US physician shortage may hit 100k+ by 2030 — 5 key points

Megan Wood -  

The Association of American Medical Colleges reported an estimated national shortage of between 40,800 and 104,900 physicians by 2030.

IHS Markit's life science decision conducted a physician supply and demand study for the AAMC.

 

Here are five key points:

 

1. The report projects a shortage of between 7,300 and 43,100 primary care physicians by 2030.

 

2. By 2030, the nation will likely lack between 33,500 and 61,800 specialists.

 

3. The numbers of new primary care physicians and medical specialists entering the field are not keeping up with demand.

 

4. The supply of surgical specialists is anticipated to maintain its level, while demand increases.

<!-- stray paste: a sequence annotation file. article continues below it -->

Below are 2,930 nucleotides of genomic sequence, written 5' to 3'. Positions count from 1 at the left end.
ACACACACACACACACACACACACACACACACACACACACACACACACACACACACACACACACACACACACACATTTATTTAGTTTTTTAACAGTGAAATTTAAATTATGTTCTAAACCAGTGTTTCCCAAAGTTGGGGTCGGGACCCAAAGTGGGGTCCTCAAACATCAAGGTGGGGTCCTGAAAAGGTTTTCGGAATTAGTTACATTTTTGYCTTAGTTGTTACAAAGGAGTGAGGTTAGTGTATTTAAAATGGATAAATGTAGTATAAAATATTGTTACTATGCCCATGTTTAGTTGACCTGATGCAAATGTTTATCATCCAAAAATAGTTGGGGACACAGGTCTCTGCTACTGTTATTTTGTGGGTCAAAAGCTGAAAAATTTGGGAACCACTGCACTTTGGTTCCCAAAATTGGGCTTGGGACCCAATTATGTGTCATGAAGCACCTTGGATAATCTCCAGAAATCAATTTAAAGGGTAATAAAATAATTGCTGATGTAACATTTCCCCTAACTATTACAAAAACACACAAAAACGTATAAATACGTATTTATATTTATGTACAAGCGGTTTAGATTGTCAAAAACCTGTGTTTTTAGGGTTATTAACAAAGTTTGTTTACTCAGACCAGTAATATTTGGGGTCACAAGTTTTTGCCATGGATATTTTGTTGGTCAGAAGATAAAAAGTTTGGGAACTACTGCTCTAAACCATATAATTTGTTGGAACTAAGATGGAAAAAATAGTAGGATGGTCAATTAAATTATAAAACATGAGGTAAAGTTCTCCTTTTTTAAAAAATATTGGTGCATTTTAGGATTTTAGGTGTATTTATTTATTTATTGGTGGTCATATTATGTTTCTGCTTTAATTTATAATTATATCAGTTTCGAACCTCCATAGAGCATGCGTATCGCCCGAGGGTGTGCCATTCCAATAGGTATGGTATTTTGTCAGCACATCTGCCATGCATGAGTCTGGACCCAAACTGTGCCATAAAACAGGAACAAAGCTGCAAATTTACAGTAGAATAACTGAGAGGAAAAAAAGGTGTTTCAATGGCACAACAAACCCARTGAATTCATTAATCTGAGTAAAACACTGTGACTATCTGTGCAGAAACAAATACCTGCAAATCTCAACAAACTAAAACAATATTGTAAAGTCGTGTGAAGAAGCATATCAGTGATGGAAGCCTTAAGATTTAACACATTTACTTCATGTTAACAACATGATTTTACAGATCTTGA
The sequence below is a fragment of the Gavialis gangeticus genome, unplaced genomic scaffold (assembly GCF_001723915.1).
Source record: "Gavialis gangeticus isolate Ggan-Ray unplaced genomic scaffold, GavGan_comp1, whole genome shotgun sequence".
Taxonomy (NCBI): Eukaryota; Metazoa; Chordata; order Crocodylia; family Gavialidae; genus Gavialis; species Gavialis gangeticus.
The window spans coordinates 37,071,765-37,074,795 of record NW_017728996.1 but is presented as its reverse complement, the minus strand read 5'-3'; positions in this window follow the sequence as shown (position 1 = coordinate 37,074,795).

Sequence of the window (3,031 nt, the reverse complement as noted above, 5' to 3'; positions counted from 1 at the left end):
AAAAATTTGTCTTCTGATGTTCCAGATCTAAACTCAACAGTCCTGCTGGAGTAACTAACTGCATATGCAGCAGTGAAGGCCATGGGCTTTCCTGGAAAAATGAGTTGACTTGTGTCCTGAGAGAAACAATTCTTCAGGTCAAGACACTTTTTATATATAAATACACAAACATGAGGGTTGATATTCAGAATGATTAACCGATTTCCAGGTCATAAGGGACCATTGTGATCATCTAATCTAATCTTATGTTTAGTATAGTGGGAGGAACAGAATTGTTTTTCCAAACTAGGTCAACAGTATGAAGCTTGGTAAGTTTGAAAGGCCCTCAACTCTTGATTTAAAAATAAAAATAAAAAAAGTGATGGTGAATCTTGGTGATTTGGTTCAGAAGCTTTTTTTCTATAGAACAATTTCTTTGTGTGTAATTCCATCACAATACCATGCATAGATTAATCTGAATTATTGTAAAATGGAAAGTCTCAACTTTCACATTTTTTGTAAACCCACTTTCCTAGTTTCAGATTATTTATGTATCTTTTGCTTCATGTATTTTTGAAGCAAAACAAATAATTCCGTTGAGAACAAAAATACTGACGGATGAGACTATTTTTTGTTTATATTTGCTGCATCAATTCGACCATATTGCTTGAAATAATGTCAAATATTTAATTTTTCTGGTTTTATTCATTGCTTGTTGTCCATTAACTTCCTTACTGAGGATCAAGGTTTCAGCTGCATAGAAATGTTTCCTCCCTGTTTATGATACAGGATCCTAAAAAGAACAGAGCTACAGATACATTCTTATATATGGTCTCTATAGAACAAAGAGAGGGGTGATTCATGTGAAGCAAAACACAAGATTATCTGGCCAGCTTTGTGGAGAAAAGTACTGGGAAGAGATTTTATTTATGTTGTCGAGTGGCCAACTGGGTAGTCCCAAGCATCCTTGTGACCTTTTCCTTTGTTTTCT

5. If all Americans accessed healthcare with no utilization obstacles, as the insured non-Hispanic white population does, America would have required up to 96,800 physicians in 2015.

 

The AAMC promotes various tactics to fend off the shortage:

 

• Boosting medical school class size
• Innovating care delivery and team-based care
• Leveraging technology
• Increasing federal support for an extra 3,000 new residency positions annually for five years

 

"Not only do these utilization equity data highlight the need for the nation to train more doctors, they also demonstrate the importance of a diverse health care workforce. Many of those who underutilize health care — despite their need — are from racial and ethnic minority backgrounds," said AAMC President and CEO Darrell G. Kirch, MD. "A diverse and culturally competent workforce will enable us to provide the care all Americans need and deserve."

 

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